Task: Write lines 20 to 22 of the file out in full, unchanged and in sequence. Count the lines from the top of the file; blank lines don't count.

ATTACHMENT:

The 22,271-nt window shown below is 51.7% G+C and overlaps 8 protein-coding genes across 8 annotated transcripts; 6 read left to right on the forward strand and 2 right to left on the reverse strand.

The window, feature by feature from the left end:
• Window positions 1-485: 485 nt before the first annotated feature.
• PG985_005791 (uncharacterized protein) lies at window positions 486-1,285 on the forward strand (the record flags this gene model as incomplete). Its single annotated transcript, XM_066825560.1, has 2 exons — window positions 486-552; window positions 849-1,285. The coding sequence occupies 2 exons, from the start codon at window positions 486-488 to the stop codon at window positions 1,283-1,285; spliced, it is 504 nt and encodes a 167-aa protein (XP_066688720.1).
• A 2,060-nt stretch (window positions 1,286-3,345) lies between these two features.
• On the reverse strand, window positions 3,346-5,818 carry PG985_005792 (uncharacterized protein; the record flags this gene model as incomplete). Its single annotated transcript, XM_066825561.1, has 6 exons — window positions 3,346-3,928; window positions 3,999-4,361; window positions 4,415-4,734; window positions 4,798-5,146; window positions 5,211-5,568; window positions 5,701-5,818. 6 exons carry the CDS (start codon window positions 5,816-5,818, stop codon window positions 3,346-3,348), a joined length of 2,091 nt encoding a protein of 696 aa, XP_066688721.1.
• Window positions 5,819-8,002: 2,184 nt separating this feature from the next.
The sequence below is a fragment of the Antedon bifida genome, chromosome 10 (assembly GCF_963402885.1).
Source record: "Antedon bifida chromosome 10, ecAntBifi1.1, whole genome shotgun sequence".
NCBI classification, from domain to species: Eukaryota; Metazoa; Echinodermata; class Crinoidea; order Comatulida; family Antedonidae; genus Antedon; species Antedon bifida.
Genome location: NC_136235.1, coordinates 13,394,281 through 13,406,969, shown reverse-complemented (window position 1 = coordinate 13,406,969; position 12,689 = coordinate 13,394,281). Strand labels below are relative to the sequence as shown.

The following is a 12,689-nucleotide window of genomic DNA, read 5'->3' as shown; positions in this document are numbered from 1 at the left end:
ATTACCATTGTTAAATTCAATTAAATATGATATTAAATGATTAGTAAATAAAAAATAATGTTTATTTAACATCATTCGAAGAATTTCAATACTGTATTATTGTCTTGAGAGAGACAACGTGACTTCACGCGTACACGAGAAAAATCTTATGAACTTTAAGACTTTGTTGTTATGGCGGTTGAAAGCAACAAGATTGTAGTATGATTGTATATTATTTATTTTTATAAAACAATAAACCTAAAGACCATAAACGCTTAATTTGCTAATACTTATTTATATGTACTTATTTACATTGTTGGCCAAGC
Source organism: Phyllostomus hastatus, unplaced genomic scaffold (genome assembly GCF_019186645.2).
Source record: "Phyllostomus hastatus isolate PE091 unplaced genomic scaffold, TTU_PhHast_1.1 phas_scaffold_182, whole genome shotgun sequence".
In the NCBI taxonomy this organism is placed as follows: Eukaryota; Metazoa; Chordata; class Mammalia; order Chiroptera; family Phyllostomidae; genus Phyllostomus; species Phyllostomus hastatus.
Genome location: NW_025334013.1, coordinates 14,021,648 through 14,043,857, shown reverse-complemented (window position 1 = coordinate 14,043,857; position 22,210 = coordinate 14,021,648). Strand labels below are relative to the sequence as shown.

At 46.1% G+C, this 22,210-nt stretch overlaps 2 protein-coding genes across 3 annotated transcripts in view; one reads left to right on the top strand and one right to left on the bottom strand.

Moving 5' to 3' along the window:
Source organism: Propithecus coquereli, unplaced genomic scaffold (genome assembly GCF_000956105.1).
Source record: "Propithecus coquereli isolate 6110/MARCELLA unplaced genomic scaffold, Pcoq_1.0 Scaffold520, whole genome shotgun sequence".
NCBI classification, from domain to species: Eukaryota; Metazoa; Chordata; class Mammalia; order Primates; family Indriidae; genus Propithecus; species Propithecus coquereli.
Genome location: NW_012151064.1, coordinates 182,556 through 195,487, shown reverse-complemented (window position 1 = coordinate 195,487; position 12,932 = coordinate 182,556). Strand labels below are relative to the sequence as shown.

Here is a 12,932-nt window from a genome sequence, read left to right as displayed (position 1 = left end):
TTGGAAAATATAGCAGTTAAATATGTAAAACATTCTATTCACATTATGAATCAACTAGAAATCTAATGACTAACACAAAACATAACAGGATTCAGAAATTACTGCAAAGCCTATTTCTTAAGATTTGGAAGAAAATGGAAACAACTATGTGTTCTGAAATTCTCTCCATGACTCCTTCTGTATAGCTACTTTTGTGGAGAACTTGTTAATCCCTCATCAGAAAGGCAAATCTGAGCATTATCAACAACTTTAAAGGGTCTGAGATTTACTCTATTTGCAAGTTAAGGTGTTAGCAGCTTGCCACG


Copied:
Source organism: Propithecus coquereli, unplaced genomic scaffold (genome assembly GCF_000956105.1).
Source record: "Propithecus coquereli isolate 6110/MARCELLA unplaced genomic scaffold, Pcoq_1.0 Scaffold520, whole genome shotgun sequence".
NCBI classification, from domain to species: Eukaryota; Metazoa; Chordata; class Mammalia; order Primates; family Indriidae; genus Propithecus; species Propithecus coquereli.